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Thailand: Activists’ Rights to Freedom of Expression and Assembly Need to be Protected

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Coming close to the 10 month anniversary of the 19 September 2006 coup, the Thai military government is tightening its grip on anti-coup activists. Despite being an illegitimate and unelected government, the regime needs to abide by international human rights obligations.
Coming close to the 10 month anniversary of the 19 September 2006 coup, the Thai military government is tightening its grip on anti-coup activists. Despite being an illegitimate and unelected government, the regime needs to abide by international human rights obligations.

As the 10th month of Thailand’s rule under the barrel of a gun approaches, the military government is once again tightening its grip on the anti-coup activists and dissidents of the government. In a recent case, a key anti-coup activist, Mr. Sombat Boonngam-anong was arrested by the military last Friday, 6 July 2007.

Mr. Sombat is the founder of the Mirror Group Foundation, a local non-governmental organisation working to end child trafficking and a key member of the Democratic Alliance against Dictatorship (DAAD), an umbrella organisation of more than 15 anti-coup organisations. He has been active campaigning and organising rallies criticising the military government’s policy, especially its silencing of political dissidents.

Sombat was briefly arrested and detained for about 24 hours at the Mengrai Military Camp after he held a rally in the city of Chiang Rai, in the northern province of Thailand. The source said that about four to five military officers charged him while he was giving a speech criticising the regime on the hood of a truck for about twenty minutes. The military alleged he was creating “disruption and chaos to the society” in opposition to the 1944 Martial Law Act. Chiang Rai, along with 35 provinces of the country’s 76 provinces is still under martial law. Northern Thailand is the hub of pro-Thaksin and Thai Rak Thai support.

It is reported that Sombat was denied his request for drinking water during his detention and refused access to a lawyer. He was also threatened that under martial law his penalty could be the death sentence.1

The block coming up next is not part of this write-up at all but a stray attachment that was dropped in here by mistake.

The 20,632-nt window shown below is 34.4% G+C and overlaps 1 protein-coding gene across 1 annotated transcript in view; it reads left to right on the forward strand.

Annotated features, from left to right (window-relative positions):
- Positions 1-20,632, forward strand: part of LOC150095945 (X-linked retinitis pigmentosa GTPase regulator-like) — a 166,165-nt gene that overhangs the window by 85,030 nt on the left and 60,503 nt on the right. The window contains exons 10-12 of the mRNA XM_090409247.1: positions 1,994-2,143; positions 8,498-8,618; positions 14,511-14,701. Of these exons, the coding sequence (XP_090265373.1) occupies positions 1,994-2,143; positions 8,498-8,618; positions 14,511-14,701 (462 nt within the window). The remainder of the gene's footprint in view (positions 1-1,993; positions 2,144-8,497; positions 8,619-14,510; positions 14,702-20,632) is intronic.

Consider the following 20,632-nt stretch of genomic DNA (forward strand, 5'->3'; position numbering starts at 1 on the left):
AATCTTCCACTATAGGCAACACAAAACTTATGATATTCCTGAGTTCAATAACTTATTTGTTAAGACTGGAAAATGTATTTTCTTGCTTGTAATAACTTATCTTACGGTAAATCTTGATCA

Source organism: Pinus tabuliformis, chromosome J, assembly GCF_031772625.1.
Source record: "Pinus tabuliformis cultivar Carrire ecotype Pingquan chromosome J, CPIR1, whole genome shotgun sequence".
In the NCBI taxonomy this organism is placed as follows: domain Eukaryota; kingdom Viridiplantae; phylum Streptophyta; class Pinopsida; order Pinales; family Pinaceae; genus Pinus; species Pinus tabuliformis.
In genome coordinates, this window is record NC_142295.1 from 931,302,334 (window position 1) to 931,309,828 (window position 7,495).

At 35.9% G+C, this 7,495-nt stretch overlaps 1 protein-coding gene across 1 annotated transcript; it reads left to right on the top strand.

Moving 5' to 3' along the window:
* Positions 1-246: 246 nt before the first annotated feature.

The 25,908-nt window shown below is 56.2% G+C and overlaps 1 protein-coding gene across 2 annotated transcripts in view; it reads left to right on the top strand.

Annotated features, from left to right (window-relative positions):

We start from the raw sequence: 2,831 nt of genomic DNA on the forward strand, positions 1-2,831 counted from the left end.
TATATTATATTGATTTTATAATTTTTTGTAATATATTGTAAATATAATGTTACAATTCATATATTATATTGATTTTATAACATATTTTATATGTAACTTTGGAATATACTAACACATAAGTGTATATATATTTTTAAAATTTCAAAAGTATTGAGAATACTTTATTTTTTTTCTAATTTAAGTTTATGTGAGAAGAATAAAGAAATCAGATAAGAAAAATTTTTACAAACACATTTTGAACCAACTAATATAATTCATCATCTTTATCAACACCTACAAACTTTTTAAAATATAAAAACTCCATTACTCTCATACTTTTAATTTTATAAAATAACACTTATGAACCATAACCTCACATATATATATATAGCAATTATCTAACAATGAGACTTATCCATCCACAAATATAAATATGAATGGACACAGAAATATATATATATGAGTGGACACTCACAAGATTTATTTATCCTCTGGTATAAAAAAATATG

On another occasion, the members of the Assembly of the Poor (AOP), the network of farmers and pro-poor activists, were harassed while they demonstrated outside the Government House, calling for the government to abide by its promise to open the gate of the Pak Moon Dam. The government recently ordered the closure of the Pak Moon Dam despite its promise to open it last year. The closure of the dam gate is affecting the livelihood of the people because of their dependency on the fish in the river. AOP has been harassed and targeted by the military, barring them to enter the capital to stage anti-government demonstrations.2

On the military government’s earlier promise to place “human rights and democracy” as the national agenda, the interim prime minister is showing reluctance and hesitation. General Surayud’s response to the arrest of Sombat claims he “has stood firm on the ban of political activities [and warned that] violators could face legal action”.3

Local human rights groups such as the Campaign for Popular Media Reforms (CPMR) issued a statement calling for the respect of the basic freedoms, freedom of expressions and assembly.iv

The government under Surayud Chulanont, although it is an unelected and illegitimate government, needs to bring into account the suggestions and comments from human rights groups and abide by the international obligations to which Thailand is a party. Thailand, being the state party to five international UN treaties, including the International Covenant on Civil and Political Rights (ICCPR) needs to respect the freedom of expression and assembly as stated in article 18 and 19 respectively that every person shall have “the right to freedom of thought” and “the right to freedom of expression… [including] freedom to seek, receive and impart information”.

FORUM-ASIA calls on the Thai government to abide and practice responsibility under the international laws. The government’s acclamation for creating participatory democracy can never be fulfilled if the government continues to arrest and threaten individuals for expressing their opinions and concerns. 

1 “Surayud stands firm, warns political activity still illegal.” Bangkok Post, 9 July 2007 (Page 3).
2  “Cabinet dismiss Pak Moon case; villager shoved off government ground”, Prachatai News, 11 July 2007
3  “Military Release the Anti-Coup leader After Condemnation from Civic Group”, Prachatai News, 9 July 2007,